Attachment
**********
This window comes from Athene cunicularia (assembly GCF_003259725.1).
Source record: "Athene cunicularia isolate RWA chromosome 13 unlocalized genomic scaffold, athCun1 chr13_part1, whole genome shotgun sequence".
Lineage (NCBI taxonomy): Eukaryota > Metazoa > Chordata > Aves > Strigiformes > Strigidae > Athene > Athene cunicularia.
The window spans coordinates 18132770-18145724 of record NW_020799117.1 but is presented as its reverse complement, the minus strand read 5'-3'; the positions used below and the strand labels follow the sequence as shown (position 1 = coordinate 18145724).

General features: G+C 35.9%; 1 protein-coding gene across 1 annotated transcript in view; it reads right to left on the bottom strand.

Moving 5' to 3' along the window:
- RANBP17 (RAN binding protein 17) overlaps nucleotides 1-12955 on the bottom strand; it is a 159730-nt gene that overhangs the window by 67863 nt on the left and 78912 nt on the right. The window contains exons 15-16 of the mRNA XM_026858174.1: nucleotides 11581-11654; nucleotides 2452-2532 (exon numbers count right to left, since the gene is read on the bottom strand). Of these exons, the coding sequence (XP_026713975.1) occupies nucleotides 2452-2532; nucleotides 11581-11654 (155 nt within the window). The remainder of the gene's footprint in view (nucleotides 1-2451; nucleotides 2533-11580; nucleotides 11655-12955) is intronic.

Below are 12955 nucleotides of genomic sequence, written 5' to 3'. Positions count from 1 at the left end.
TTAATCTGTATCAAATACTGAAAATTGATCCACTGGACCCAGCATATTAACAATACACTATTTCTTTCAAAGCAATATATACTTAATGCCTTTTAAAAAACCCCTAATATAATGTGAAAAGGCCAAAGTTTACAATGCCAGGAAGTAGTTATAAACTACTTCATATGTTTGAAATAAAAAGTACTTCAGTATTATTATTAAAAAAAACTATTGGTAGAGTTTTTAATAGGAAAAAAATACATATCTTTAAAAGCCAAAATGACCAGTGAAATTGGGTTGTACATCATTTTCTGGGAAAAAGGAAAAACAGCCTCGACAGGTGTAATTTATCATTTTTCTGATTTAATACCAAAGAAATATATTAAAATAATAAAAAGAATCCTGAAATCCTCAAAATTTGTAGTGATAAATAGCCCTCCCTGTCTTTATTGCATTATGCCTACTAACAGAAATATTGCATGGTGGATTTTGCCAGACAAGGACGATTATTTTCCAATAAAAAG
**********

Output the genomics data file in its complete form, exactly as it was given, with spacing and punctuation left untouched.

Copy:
This window comes from Athene cunicularia (assembly GCF_003259725.1).
Source record: "Athene cunicularia isolate RWA chromosome 13 unlocalized genomic scaffold, athCun1 chr13_part1, whole genome shotgun sequence".
Lineage (NCBI taxonomy): Eukaryota > Metazoa > Chordata > Aves > Strigiformes > Strigidae > Athene > Athene cunicularia.
The window spans coordinates 18132770-18145724 of record NW_020799117.1 but is presented as its reverse complement, the minus strand read 5'-3'; the positions used below and the strand labels follow the sequence as shown (position 1 = coordinate 18145724).

General features: G+C 35.9%; 1 protein-coding gene across 1 annotated transcript in view; it reads right to left on the bottom strand.

Moving 5' to 3' along the window:
- RANBP17 (RAN binding protein 17) overlaps nucleotides 1-12955 on the bottom strand; it is a 159730-nt gene that overhangs the window by 67863 nt on the left and 78912 nt on the right. The window contains exons 15-16 of the mRNA XM_026858174.1: nucleotides 11581-11654; nucleotides 2452-2532 (exon numbers count right to left, since the gene is read on the bottom strand). Of these exons, the coding sequence (XP_026713975.1) occupies nucleotides 2452-2532; nucleotides 11581-11654 (155 nt within the window). The remainder of the gene's footprint in view (nucleotides 1-2451; nucleotides 2533-11580; nucleotides 11655-12955) is intronic.

Below are 12955 nucleotides of genomic sequence, written 5' to 3'. Positions count from 1 at the left end.
TTAATCTGTATCAAATACTGAAAATTGATCCACTGGACCCAGCATATTAACAATACACTATTTCTTTCAAAGCAATATATACTTAATGCCTTTTAAAAAACCCCTAATATAATGTGAAAAGGCCAAAGTTTACAATGCCAGGAAGTAGTTATAAACTACTTCATATGTTTGAAATAAAAAGTACTTCAGTATTATTATTAAAAAAAACTATTGGTAGAGTTTTTAATAGGAAAAAAATACATATCTTTAAAAGCCAAAATGACCAGTGAAATTGGGTTGTACATCATTTTCTGGGAAAAAGGAAAAACAGCCTCGACAGGTGTAATTTATCATTTTTCTGATTTAATACCAAAGAAATATATTAAAATAATAAAAAGAATCCTGAAATCCTCAAAATTTGTAGTGATAAATAGCCCTCCCTGTCTTTATTGCATTATGCCTACTAACAGAAATATTGCATGGTGGATTTTGCCAGACAAGGACGATTATTTTCCAATAAAAAG